Surplus food from hotels in the Capital is no longer thrown away: A non-profit organisation that started recently collects the food and distributes it to the needy
A bank to save the embarrassment of riches
ALTHOUGH every city has its pockets of affluence, there is no guarantee that all its residents can get a square meal a day. On the other hand, there is wanton waste of food -- mainly by hotels, restaurants and flight caterers.
In the US, a study estimates 137 million tonnes of food -- enough to feed 50 million Somalis -- worth $31 billion is wasted annually. In India, too, there is a considerable amount of food thrown away. "So far, no study has been done in India, but I am sure the quantity of wasted food is substantial," asserts Subhash Bhalla, president of a non-profit organisation that collects excess food and distributes it to the needy.
Excess food, which results mainly from lower-than-anticipated sales in hotels and flight cancellations, is normally thrown away. Determined to reduce both the hunger of the deprived sections of society on the one hand and the waste of food on the other, Bhalla set up the Agya Wanti Bhalla (AWB) food bank in November 1991. The Delhi-based bank operates along the lines of the more than 100 food banks in the US. It collects about 50 kg of excess food -- not leftovers -- daily, mainly from hotels and flight caterers. After checking the food for quality, it is distributed to the needy.
Bhalla, a qualified civil engineer who now works full-time for AWB, explains, "We collect the surplus food at 7 am every day. Only vegetarian food is collected because non-vegetarian food perishes quickly and may offend religious sentiments."
Brij Mohan Abrol, a doctor, has volunteered to check food quality. Four volunteers and four employees look after the distribution of food from the centralised collection centre in south Delhi's Kailash Colony to all corners of the Capital. After starting with 100 meals a day, the centre now distributes 1,300 meals a day.
The food is distributed to various institutes, including the Multipurpose Centre for the Deaf and Dumb, the Prayas Foundation and the National Blind Institute, and the lepers' colony.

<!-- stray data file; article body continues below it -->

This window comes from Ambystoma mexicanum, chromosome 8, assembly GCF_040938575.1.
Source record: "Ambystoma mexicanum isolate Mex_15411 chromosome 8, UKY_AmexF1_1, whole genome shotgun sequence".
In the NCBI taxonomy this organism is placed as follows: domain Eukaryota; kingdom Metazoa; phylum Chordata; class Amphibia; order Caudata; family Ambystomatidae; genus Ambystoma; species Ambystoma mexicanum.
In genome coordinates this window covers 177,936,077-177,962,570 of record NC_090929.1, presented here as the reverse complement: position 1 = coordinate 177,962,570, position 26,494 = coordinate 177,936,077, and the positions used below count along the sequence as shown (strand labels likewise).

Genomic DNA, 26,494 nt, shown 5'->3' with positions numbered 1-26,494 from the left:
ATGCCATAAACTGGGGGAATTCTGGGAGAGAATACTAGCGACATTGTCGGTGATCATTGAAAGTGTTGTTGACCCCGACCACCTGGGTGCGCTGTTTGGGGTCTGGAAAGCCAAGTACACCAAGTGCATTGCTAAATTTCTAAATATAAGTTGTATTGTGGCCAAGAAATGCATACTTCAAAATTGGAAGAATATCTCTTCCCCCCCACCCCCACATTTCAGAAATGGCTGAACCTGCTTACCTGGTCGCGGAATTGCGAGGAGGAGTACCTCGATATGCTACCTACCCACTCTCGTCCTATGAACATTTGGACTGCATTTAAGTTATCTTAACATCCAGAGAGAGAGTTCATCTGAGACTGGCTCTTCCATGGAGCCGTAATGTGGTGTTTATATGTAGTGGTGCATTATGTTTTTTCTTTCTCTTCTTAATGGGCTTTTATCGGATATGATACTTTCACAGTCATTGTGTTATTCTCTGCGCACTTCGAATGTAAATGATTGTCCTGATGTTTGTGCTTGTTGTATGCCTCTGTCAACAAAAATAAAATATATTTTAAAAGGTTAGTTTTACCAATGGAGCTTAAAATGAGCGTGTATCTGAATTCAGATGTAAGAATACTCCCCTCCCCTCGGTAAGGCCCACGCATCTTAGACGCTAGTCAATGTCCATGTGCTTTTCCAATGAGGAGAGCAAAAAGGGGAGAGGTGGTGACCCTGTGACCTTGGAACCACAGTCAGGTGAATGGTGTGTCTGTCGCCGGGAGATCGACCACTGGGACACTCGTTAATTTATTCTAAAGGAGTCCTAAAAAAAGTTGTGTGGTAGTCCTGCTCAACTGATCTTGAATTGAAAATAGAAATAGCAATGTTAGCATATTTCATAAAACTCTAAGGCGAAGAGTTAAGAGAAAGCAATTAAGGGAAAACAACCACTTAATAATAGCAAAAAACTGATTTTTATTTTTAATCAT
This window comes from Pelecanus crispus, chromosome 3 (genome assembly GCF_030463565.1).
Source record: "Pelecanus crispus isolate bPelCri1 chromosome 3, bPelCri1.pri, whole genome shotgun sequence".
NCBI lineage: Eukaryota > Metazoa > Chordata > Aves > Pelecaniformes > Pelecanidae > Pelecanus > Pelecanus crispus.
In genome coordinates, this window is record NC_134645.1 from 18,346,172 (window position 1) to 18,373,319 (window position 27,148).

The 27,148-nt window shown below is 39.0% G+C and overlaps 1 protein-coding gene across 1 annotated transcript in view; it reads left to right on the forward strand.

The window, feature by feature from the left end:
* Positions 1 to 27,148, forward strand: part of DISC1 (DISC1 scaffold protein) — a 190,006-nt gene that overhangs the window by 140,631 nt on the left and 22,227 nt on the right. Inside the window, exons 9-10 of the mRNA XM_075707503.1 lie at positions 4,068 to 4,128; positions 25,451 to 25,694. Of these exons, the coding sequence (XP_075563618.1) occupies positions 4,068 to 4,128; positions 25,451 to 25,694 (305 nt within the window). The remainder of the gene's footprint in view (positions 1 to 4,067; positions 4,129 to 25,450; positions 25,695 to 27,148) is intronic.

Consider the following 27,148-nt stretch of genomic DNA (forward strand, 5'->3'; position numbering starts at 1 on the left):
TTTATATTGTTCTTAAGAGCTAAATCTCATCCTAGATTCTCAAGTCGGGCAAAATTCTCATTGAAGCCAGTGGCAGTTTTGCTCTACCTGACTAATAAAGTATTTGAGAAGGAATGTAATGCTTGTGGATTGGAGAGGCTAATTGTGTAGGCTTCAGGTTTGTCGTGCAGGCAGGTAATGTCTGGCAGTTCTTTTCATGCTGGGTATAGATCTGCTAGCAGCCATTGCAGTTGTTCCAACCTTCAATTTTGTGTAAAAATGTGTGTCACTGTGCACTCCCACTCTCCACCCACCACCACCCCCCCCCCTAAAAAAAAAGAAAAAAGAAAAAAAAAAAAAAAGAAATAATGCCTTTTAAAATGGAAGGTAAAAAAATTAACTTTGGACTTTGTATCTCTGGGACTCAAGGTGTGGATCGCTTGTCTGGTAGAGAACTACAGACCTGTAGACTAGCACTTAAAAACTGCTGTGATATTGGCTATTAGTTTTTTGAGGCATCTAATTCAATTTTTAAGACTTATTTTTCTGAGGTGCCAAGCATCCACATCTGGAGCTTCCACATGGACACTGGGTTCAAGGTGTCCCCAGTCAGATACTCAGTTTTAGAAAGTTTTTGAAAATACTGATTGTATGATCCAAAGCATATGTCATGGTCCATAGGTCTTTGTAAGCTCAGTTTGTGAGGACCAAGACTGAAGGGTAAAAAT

Says 21-year-old Ganesh Garviyal, a Nepali who is doing a computer course at the Deaf and Dumb Centre, "We wait for the AWB van, which brings lunch for us. I like the food, particularly paneer ki sabzi." More than 60 hostelers of the Centre get lunch seven days a week. Sometimes, when the van reaches late for lunch, the food is heated and served at dinner.
When food collection exceeds committed delivery, the food bank organises langars (community kitchens).
Unfortunately, an unintended fallout of the scheme has been the reinforcement of "subsidy culture" among the recipients of food. Bhalla could have insisted that institutions render a service in return for receiving the food. Such an approach would have boosted the self-esteem of the beneficiaries.
Bhalla agrees "the staff is inadequate for the entire operation", but AWB is building an infrastructure for efficient collection, storage and distribution of 3,000 meals every day by the end of the year.It has bought a van, a de-freezer, a refrigerator and several heaters. Says AWB operations manager Sucheta Panwar, "We will have two more de-freezers and another van soon."
Recently, NRIs settled in the US, UK and Canada have enquired about contributing to AWB. Bhalla plans to set up branches of the food bank in Calcutta, Bombay, Madras and Bangalore. Altogether, an estimated 15,000 people would be fed daily.
Residents from Kanpur and Jaipur have also asked Bhalla to open AWB branches in their towns. However, Bhalla first wants to make the Delhi unit self-sustaining.
AWB is also planning to rope in private caterers who supply marriage parties and banquet halls for their surplus food. AWB has made a documentary film on its operations, which will be shown to potential donors to help what Bhalla calls the "bank of goodwill".
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